Has it been raining? Not really. But market lost grounds yesterday and ended down -19.50 cents on Soybeans, -10.75 cents on Corm, -18.00 cents on Chicago Wheat, -19.25 cents in Kansas and -10.75 cents in Minneapolis. It seems like the catalyst wasn’t really the weather as US and Russia still miss significant rains (to be fair first crop ratings for corn and soybeans were pretty encouraging, it’s an understatement but getting too optimistic on the first rating of the season is quite dangerous!), but more like the US shambles on trade war potential. All other things equal, it is probably an overreaction but a good opportunity to justify a profit taking. On the other side of the Pond, MATIF moved down – €2.25 and London Feed -£1.75.


Funds sold heavily in Chicago unsurprisingly, selling 30,000 Corn, 12,500 Soybeans and 13,000 Wheat.


Night session is rebounding with Soybeans up +1.50 cent, Corn +3.00 cent, and Wheat +7.00 cents in Chicago, +6.25 cents in Kansas, +5.75 cents in Minneapolis. In EU, MATIF Wheat is also retracing with +€1.50 as well as London Feed +£1.50.


Winter wheat harvest has kicked off in the US, 5% is completed, just above the 5 year average (4%) and a tad behind last year (9%). Only 37% is rated G/E (-1% week on week), making last year looking like a great year (49%)! 35% is rated P/VP versus 15% last year. Spring wheat is much better: 70% G/E (55% last year) and 4% P/VP (11% last year). And it’s generally the case for spring crops, the lack of rain has been centralised on winter crops area. Soybeans are 75% G/E and 4% P/VP and corn is 78% G/E (68% last year) and 3% P/VP (6% last year), so big spring crops are starting well.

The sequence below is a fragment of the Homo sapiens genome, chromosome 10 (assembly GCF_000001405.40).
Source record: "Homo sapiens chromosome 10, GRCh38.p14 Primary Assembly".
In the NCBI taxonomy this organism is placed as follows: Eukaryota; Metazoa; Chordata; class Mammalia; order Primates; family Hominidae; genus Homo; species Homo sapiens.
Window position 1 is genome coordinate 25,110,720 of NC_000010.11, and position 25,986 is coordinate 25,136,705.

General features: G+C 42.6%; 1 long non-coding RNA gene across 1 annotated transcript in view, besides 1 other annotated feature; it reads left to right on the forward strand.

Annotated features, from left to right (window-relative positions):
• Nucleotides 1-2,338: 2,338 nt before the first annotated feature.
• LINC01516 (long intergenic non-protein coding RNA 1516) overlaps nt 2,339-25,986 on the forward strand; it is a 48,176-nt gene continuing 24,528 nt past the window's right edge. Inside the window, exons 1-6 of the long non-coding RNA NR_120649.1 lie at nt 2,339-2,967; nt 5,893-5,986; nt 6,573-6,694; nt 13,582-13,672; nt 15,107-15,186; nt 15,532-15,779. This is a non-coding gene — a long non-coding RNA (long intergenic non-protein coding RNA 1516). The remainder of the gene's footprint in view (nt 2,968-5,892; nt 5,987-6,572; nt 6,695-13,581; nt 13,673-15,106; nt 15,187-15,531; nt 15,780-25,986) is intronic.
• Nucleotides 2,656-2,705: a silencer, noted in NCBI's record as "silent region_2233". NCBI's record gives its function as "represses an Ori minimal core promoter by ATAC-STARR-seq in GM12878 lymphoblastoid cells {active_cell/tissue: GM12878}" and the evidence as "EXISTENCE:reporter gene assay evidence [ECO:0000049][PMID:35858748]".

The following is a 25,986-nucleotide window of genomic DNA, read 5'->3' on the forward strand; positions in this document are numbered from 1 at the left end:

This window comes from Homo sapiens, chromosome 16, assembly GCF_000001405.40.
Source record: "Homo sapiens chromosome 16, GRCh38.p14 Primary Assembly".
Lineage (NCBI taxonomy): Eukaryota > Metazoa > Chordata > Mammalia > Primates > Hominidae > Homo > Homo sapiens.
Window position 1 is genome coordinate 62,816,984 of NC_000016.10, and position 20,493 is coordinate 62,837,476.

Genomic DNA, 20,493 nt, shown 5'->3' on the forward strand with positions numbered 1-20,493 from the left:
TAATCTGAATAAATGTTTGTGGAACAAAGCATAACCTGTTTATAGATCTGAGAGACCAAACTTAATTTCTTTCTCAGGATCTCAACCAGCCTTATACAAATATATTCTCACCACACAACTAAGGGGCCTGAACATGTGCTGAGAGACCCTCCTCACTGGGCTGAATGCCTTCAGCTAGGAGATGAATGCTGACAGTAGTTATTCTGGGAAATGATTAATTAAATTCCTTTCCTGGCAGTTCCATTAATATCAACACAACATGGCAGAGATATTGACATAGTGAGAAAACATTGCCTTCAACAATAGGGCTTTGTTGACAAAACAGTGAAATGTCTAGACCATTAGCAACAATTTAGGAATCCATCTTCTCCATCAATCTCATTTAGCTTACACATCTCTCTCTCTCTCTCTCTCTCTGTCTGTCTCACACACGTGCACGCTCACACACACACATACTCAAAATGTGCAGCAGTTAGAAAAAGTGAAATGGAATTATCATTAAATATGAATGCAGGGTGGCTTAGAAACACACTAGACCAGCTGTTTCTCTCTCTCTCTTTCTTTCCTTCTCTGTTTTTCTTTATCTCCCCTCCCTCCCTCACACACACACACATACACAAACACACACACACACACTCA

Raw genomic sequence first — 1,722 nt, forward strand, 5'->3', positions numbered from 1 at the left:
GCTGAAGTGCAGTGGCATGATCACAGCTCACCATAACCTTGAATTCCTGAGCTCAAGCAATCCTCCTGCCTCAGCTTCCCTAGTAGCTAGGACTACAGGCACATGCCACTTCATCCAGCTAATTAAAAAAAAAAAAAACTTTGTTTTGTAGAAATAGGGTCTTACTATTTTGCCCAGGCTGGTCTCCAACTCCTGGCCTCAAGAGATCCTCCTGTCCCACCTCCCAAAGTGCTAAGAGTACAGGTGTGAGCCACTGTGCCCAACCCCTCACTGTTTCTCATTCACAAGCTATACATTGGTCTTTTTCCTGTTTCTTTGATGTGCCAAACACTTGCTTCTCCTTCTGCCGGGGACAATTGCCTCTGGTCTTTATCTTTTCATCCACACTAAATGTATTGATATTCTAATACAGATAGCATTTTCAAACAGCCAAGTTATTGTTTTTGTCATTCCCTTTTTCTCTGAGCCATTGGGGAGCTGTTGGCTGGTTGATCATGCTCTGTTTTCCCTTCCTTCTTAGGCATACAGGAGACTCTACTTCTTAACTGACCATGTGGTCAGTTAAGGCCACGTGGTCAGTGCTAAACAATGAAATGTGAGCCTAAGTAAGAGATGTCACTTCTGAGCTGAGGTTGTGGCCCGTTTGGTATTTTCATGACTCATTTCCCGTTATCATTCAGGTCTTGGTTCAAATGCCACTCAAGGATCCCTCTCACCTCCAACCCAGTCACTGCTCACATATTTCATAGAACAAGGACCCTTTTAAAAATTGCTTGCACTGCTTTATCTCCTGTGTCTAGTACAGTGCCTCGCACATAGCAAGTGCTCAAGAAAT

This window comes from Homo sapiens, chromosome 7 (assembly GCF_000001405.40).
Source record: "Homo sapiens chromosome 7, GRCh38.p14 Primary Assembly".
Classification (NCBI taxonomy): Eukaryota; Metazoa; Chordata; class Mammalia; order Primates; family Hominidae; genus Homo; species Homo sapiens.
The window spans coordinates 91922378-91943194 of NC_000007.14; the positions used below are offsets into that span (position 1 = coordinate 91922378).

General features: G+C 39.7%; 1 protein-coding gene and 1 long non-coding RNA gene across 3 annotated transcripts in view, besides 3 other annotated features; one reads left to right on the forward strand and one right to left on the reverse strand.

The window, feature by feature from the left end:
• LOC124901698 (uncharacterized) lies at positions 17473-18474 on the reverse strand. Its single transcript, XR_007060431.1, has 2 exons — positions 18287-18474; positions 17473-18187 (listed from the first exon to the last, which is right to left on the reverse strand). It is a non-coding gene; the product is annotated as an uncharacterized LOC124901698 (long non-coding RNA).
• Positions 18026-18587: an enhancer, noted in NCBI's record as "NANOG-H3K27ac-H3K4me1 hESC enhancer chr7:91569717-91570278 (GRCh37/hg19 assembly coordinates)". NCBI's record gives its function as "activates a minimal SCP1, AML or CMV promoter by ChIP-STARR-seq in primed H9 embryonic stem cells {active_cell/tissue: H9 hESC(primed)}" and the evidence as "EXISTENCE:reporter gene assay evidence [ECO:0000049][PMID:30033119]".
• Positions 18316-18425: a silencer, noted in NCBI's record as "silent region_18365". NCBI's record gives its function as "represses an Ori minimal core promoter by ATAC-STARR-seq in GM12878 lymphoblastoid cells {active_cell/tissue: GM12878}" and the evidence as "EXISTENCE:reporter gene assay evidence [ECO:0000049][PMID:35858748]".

US Export Inspections still shows an issue on soybeans: with 557,7kT last week, only 83% of the target is completed and time is running out! Last year it was 86%, and it should be 89% on average, especially considering the fact exports were cut by -2.96MT on the May USDA WASDE. But corn has shown that hopes are permitted as it is on a very positive momentum: with 1,555.0kT last week, 70% of the target is completed (target that was, to be fair, reduced by -1.72MT on the May WASDE) while the average is 71% at this time of the season (on top of that positively skewed by last year that was 76%). Last week of the season for wheat! With 341.5k, the aggregated total is falling at 23.85MT versus a WASDE at 24.77MT. This is -0.92MT below, however, with the unreportable exports (cross border, Canadian port, small loads,…), we are more or less there.


Iraq has purchased 1.47MT of local wheat so far this season. Their global demand revolves around 4.5MT per year and the remainder goes through tender (still going on for 50,000T nominal, Australian and US is sought) or private buying. Taiwan’s MFIG is seeking for 65,000T of corn, Japan is seeking for 144,522T of food quality wheat from US, Canada and Australia, South Korea MFG is seeking for 140,000T of corn.


Final Eurozone Service PMI was more or less as expected at 53.8. French Government Budget Balance at the end of April was -€54.3b, which keeps improving and helped last month the country to leave the EU deficit procedure. UK Service PMI was better than expected to 54 while US ISM Non-Manufacturing PMI is expected later at 57.9. EURUSD is trading around the 1.17 figure, roughly unchanged, GBPUSD is up trading around 1.3375 and GBPEUR cross-rate is obviously up then, trading around 1.1440. Meanwhile, the UK government sold more or less 10% of its shares in RBS, taking a loss of $2.68b in the process.

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